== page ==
Secaucus seeks fairer system
Meadowlands town’s tax sharing formula under evaluation
by Adriana Rambay Fernández
Reporter staff writer
Apr 08, 2012 | 1853 views | 0 0 comments | 6 6 recommendations | email to a friend | print
MAKING CHANGE – Rutgers is currently evaluating the Meadowlands tax-sharing program that was first developed in the early 1970s to help offset losses in tax ratables from towns that could not develop because of environmental reasons.
MAKING CHANGE – Rutgers is currently evaluating the Meadowlands tax-sharing program that was first developed in the early 1970s to help offset losses in tax ratables from towns that could not develop because of environmental reasons.
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The Meadowlands inter-municipal tax sharing formula is being evaluated to make it more predictable, according to New Jersey Meadowlands Commission Public Information Officer Brian Aberback.

The program that allows the Meadowlands region’s towns to develop is being re-evaluated by the Institute for Meadowlands Studies at Rutgers University. Through the state’s tax sharing program, started in the early 1970s, the towns in the Meadowlands region that are allowed to develop must pay into a tax pool so that other towns that can’t develop for environmental reasons can offset the loss of tax ratables.

The evaluation, due April 16, comes at the request of Gov. Christopher Christie. He asked the NJMC to study potential changes in the tax sharing formula that would provide greater predictability and decrease volatility for municipalities in the taxing district, according to Lisa Ryan, public information officer for the NJ Department of Community Affairs (DCA).

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“Our plan is to build a middle school if we can find a way to fund it.” – Michael Gonnelli

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The study is being prepared under the leadership of Dr. David Listokin, who heads the institute at Rutgers.

The NJMC and Listokin met with Meadowlands District mayors, the governor’s office, the DCA and other local representatives on March 28 to give the affected communities an opportunity to share their thoughts on how to improve the formula.

Expecting a shift in the formula

Secaucus Mayor Michael Gonnelli – whose town is the highest contributor into the tax pool with 88 percent of the town in district – attended the meeting and said that he is optimistic that the formula will change to a more fair distribution.

“A lot of very positive things came out of it,” said Gonnelli. “He listened. He understands what the issues are,” said Gonnelli about Dr. Listokin.

Listokin did not return the Reporter’s calls for comment.

For years Gonnelli has pushed to have the tax-sharing program completely eliminated. He has argued in the past that the program is outdated and that it doesn’t take into account the costs municipalities bear in capital improvements and in providing municipal services.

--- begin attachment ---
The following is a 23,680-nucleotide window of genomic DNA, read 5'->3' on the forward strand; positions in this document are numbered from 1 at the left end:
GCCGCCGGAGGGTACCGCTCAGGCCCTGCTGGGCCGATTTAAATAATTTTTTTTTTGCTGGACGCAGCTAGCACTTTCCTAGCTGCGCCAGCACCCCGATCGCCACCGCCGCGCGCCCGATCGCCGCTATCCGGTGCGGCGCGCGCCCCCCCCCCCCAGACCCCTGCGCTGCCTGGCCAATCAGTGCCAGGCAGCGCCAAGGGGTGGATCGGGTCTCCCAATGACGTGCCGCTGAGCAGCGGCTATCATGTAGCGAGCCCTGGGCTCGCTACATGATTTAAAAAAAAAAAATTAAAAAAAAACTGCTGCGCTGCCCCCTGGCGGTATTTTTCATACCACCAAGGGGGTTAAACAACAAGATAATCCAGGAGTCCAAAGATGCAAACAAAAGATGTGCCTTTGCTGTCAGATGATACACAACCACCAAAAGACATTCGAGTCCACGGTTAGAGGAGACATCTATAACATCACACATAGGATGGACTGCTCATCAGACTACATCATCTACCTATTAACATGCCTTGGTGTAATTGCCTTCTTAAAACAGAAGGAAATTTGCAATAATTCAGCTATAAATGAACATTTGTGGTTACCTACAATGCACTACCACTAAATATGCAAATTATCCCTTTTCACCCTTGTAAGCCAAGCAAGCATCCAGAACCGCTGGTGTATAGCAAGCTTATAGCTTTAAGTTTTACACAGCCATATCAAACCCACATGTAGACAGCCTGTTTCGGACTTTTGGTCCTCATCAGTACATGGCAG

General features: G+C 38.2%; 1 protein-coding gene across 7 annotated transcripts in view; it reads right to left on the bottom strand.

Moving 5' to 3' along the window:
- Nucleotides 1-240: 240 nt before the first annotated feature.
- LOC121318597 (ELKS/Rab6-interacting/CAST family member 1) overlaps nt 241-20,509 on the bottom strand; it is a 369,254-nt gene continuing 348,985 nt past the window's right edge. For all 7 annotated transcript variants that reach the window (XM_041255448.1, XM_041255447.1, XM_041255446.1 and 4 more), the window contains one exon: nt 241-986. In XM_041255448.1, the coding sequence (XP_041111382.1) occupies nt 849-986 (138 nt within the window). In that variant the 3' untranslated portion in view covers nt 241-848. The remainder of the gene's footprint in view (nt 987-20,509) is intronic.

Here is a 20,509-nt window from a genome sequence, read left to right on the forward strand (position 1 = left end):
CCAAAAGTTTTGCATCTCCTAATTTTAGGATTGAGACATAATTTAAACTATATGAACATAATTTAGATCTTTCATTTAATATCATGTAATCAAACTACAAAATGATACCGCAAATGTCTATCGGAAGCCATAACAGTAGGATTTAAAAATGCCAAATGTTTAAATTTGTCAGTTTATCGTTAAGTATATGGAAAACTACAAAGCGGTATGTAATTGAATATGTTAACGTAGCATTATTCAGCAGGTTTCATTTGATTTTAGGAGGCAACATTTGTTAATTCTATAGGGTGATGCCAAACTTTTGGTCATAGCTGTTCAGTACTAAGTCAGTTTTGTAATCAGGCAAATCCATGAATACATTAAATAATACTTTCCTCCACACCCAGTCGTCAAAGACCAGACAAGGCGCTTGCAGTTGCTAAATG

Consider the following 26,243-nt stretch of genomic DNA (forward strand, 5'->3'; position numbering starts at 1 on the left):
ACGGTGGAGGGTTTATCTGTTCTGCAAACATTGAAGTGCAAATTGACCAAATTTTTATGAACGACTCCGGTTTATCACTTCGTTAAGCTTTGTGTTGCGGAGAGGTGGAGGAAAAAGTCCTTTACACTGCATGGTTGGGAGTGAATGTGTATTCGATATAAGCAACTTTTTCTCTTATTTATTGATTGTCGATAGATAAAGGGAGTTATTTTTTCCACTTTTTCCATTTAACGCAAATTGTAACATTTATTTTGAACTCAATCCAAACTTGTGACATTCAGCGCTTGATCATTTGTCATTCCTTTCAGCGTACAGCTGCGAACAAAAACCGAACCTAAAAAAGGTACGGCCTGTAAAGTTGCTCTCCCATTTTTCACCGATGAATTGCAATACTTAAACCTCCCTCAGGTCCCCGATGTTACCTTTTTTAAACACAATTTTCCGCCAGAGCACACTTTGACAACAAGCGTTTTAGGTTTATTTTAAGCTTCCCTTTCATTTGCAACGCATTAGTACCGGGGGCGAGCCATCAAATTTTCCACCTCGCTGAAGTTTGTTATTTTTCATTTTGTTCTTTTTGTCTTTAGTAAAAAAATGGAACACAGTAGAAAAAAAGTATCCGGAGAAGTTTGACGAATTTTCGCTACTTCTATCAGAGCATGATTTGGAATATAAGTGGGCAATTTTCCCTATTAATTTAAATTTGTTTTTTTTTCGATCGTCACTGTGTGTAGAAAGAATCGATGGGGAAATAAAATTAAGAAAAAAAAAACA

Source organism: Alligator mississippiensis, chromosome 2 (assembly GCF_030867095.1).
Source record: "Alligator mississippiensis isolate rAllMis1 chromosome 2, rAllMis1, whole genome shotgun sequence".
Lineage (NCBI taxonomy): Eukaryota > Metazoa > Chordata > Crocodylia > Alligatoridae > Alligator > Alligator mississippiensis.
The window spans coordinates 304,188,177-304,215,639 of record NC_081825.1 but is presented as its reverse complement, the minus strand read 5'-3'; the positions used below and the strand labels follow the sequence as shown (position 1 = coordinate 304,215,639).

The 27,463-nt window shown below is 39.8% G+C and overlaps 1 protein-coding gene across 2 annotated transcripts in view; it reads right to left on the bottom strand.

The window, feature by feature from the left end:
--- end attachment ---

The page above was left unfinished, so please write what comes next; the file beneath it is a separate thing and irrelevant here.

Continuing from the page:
Secaucus has paid in excess of $72 million to the tax sharing program since its inception.

Contributions from Secaucus, North Bergen, Moonachie, Carlstadt, Little Ferry, Lyndhurst, and South Hackensack go to six other Meadowlands District towns: Jersey City, Kearny, East Rutherford, Rutherford, North Arlington, and Ridgefield.

Gonnelli said that while he understands the need in a district like Kearny that is 50 percent within the district, he doesn’t agree with the percentage that his town contributes. The town currently holds onto 60 percent of its taxes and pays 40 percent into the tax sharing pool. He hopes to see an increase in the local tax retention rate to 70 percent.

Seeking increase in school credit

“They have to add a credit for capital for children, for roads, bridges, things that need to be repaired,” said Gonnelli.

The tax-sharing formula takes into account that the municipality gets a $14,000 credit per child living in district from the state.

Of the 2,211 pupils enrolled in the school district, 583 live in the Meadowlands district. Gonnelli said that this calculation is three years old and that with the Xchange, Baker and other developments the number could be close to 700.

“That number should go up by at least another $4,000 or $5,000 dollars. If we actually got that credit for capital improvements, we could turn around and finance the construction of a new school,” said Gonnelli.

“Our plan is to build a middle school if we can find a way to fund it.”

Seeking other sources of funding in Trenton

Assemblyman Vincent Prieto, head of the Budget Committee, said last week that he is working with the mayors within the Meadowlands district to determine how the legislature could help lessen the tax-sharing burden.

“I am working on a permanent funding solution with the Department of Community Affairs and the administration,” said Prieto. He said that he was working on finding a sustainable reccurring revenue source to help the tax-sharing municipalities. He said the legislative proposal would have to be something that the governor’s office would be open to and willing to sign.

“We want to be mindful of the receiving municipalities [and] that they need this money to operate,” said Prieto. “I am supportive of restructuring the formula to one that would be acceptable to all municipalities…the status quo is not acceptable.”

The NJMC plans to meet with the district municipalities once the evaluation has been completed. Any changes that are made to the formula must be approved by the New Jersey legislature.

Adriana Rambay Fernández may be reached at afernandez@hudsonreporter.com.

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